If you’re wondering - and hoping - your future might include babies and you’ve been thinking it might be time to talk about in vitro fertilization (IVF), at least two online tools can help assess your individual chances of getting pregnant with treatment. The reasons for infertility vary widely and it can sometimes be difficult to estimate chances of pregnancy, especially before the first cycle which provides information about the quality of eggs, sperm, and embryos.
Both patient predictor tools - one released last year in the US and one just launched in the UK are designed to provide additional information to couples considering IVF treatment, along with consulting a fertility specialist. Each uses your unique information on factors known to affect fertility, sophisticated algorithms and extensive databases on the experiences of women who became pregnant using IVF. The resulting estimate can help you understand whether IVF might be an option by predicting a rate of success after each cycle.
A major goal of new patient predictors is to help couples “be better informed and help them prepare emotionally and financially for their treatments” states UK researcher David McLernon, who developed the UK calculator. Estimates of how many cycles might be needed can help couples better predict treatment costs as IVF is often not covered by insurance. McLernon adds clinicians, funders, and policymakers might also learn from the new predictive tools.
The UK launch follows the release last year of the Patient Predictor from the Society for Reproductive Technology (SART). The SART data and models are very helpful because they demonstrate that success rates with IVF can be quite high, but some women will need to undertake more than one cycle, and not all women become pregnant.
The online tools estimate individual chances of IVF success by asking you to answer questions - most of which you can easily do on your own including age, height, weight and whether you’ve been pregnant and/or delivered babies and if so, how many times. Additional questions may require information from your doctor including the diagnosis of the reasons for your infertility and whether you plan to use your own eggs or donor eggs. And, the tool assumes you have not previously had IVF treatment.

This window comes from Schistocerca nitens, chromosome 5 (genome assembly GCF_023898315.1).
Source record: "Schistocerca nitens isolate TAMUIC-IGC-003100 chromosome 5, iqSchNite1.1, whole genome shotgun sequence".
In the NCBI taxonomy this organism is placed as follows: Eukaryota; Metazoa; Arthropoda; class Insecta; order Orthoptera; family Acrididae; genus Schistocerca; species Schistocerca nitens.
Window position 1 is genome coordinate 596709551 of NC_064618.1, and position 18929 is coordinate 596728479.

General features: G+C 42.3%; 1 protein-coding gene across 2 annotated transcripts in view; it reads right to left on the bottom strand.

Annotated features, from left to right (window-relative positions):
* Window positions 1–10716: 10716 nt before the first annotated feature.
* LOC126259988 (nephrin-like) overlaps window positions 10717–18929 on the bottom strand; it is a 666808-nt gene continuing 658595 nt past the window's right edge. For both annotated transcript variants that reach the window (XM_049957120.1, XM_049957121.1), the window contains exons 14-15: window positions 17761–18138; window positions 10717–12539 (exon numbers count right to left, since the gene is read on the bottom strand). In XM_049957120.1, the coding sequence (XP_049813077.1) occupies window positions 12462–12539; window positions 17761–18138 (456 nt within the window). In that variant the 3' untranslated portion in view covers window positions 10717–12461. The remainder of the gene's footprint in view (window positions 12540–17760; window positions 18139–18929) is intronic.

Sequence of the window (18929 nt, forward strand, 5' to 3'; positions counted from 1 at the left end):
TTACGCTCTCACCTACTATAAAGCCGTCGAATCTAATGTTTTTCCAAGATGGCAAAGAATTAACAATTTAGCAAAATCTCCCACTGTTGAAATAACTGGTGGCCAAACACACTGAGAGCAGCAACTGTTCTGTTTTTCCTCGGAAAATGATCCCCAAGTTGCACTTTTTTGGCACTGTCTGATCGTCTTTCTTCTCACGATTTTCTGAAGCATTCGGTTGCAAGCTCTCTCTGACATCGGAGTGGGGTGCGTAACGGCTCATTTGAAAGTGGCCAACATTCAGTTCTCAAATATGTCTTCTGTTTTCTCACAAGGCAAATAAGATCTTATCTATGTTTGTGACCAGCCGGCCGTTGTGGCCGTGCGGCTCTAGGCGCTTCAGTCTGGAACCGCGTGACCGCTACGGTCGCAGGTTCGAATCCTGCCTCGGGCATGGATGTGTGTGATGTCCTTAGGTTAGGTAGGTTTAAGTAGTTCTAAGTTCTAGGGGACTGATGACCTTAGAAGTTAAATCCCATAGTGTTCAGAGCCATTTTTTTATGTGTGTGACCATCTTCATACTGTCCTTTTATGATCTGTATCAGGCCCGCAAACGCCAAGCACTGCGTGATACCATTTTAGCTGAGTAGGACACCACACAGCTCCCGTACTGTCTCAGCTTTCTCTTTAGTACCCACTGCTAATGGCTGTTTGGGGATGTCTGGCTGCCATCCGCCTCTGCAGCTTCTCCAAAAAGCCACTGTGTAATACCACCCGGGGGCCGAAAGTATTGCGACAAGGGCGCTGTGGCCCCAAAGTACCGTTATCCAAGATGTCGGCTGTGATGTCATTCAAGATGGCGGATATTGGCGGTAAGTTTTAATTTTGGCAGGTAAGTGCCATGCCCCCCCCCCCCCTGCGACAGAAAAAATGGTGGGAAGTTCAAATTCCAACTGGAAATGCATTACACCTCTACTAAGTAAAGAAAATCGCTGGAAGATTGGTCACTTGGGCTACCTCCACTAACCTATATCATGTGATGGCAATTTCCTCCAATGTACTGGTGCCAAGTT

While both patient calculators are designed to do the same thing, there are differences. The UK tool is the first to give estimates for success for up to six cycles - important as multiple cycles are often required to get pregnant. The current SART model - used by many doctors - makes estimates for up to three cycles. The UK version also factors in the use of frozen embryos while the current SART model is based on sequential transfer of fresh embryos. The SART predictor does factor in multiple transfer of embryos and the probability of twins and the UK model does not. And, the SART version leverages their extensive database of patient infertility treatment and outcomes more than twice the size of the UK version - nearly 500,000 cycles for 320,000 women vs. 189,269 cycles for 115,000 women.
No matter which calculator you choose, these are exciting advances for couples considering IVF. The UK researchers do offer an important caveat - the new tools can’t address every single factor that influences whether a treatment cycle for an individual patient will result in a healthy baby. In fact, McLernon’s calculator was not able to take into account factors known to affect fertility, including a woman’s BMI and ethnicity, plus alcohol consumption and whether she smokes.
Others agree with the caution, adding patients must realize these are only an estimate and additional factors not included in the model could influence the outcome. Certainly, as we learn more about infertility, future models will include new factors.
These new tools can help you better understand your chances of success using IVF but are not a substitute for working with your infertility specialist for a full diagnosis and discussing all your options.
For now, think of using these new tools as part of a first step on your way to baby steps.